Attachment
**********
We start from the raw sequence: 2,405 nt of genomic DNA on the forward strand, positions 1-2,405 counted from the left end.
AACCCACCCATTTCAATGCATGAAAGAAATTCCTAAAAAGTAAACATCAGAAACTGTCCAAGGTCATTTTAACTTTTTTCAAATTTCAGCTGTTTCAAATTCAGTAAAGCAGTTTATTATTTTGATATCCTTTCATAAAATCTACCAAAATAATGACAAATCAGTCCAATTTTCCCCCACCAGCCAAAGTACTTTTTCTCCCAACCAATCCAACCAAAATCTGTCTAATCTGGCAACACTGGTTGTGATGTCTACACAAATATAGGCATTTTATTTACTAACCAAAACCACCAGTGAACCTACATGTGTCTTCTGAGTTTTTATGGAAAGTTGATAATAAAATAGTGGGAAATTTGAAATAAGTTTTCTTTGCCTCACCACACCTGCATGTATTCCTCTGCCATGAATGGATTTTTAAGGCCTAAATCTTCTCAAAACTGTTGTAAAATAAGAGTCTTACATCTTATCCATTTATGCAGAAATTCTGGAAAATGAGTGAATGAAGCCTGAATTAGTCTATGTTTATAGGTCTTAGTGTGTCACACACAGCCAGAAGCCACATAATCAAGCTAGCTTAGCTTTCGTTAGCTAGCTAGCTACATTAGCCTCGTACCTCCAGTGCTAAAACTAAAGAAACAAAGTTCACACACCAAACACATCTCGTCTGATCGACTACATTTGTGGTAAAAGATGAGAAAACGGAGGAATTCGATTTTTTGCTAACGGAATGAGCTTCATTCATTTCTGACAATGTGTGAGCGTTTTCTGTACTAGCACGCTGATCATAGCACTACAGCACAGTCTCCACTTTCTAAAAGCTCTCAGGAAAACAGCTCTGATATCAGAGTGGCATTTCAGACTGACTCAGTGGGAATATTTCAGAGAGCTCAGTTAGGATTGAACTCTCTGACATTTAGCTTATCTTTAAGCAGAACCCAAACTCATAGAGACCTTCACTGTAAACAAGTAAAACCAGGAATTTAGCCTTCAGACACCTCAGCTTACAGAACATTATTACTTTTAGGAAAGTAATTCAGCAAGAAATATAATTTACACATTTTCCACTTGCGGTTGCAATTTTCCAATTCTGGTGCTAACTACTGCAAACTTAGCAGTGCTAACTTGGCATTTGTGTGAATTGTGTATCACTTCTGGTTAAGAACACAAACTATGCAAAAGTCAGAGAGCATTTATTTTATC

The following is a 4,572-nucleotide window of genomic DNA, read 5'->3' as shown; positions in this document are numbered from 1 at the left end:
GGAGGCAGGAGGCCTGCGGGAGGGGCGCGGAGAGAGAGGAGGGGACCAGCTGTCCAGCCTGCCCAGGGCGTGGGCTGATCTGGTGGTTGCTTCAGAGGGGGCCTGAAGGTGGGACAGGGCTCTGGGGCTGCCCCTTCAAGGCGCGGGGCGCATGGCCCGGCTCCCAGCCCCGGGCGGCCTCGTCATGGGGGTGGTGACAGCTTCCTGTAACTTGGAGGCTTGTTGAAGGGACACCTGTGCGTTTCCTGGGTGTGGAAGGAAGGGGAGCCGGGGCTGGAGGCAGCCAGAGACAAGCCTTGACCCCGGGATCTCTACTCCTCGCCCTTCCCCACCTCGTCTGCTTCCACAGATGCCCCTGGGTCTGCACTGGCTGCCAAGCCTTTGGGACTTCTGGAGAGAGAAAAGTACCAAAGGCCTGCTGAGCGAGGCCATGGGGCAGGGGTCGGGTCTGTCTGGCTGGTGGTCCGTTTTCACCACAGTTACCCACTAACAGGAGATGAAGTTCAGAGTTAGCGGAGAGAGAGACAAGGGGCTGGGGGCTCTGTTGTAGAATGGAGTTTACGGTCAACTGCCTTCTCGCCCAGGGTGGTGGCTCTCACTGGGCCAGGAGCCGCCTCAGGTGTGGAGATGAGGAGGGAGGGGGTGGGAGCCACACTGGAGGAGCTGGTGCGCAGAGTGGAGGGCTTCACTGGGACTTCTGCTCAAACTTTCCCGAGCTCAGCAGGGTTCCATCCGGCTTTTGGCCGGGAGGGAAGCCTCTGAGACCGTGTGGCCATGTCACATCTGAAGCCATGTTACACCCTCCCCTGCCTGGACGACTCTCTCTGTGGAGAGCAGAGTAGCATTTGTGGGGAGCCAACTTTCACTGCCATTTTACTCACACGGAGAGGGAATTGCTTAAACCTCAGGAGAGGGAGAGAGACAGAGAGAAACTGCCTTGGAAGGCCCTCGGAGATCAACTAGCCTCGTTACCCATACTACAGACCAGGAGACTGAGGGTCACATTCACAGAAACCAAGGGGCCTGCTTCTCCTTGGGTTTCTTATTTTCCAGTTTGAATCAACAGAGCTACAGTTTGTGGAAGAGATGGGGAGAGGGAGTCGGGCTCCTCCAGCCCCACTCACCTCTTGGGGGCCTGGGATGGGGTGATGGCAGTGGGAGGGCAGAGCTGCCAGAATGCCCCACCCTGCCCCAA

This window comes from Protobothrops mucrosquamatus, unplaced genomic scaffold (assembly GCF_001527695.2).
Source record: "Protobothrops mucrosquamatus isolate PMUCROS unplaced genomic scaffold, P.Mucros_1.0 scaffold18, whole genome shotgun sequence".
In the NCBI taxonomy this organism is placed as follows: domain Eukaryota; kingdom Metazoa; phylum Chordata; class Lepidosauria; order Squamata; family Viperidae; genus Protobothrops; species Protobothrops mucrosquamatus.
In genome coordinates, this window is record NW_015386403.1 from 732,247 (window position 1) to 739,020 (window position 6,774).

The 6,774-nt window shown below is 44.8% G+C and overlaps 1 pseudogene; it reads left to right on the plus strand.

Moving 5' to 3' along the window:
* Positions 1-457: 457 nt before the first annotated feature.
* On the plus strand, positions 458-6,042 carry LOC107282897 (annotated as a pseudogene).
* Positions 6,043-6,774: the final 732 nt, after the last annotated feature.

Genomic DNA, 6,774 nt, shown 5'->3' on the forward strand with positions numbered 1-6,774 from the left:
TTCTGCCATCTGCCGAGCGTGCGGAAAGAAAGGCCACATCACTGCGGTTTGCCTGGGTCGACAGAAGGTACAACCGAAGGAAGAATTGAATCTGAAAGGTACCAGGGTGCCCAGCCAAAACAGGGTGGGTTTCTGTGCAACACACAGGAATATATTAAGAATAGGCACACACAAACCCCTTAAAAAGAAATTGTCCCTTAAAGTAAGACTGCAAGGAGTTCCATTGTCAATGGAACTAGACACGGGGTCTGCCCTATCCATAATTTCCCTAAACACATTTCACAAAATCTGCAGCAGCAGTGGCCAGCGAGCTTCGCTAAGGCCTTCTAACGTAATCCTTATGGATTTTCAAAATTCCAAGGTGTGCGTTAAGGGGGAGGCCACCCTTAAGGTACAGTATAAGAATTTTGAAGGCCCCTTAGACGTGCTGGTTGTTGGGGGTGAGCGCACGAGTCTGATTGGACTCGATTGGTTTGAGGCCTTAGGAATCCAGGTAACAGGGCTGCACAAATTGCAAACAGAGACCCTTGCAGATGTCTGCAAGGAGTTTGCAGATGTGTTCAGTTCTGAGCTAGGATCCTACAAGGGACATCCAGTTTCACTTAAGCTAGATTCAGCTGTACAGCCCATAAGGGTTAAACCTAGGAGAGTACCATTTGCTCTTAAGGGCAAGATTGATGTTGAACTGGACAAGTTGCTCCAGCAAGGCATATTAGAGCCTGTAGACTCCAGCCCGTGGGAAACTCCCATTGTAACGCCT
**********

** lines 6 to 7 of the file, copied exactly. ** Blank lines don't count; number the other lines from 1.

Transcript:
Source record: "Protobothrops mucrosquamatus isolate PMUCROS unplaced genomic scaffold, P.Mucros_1.0 scaffold18, whole genome shotgun sequence".
In the NCBI taxonomy this organism is placed as follows: domain Eukaryota; kingdom Metazoa; phylum Chordata; class Lepidosauria; order Squamata; family Viperidae; genus Protobothrops; species Protobothrops mucrosquamatus.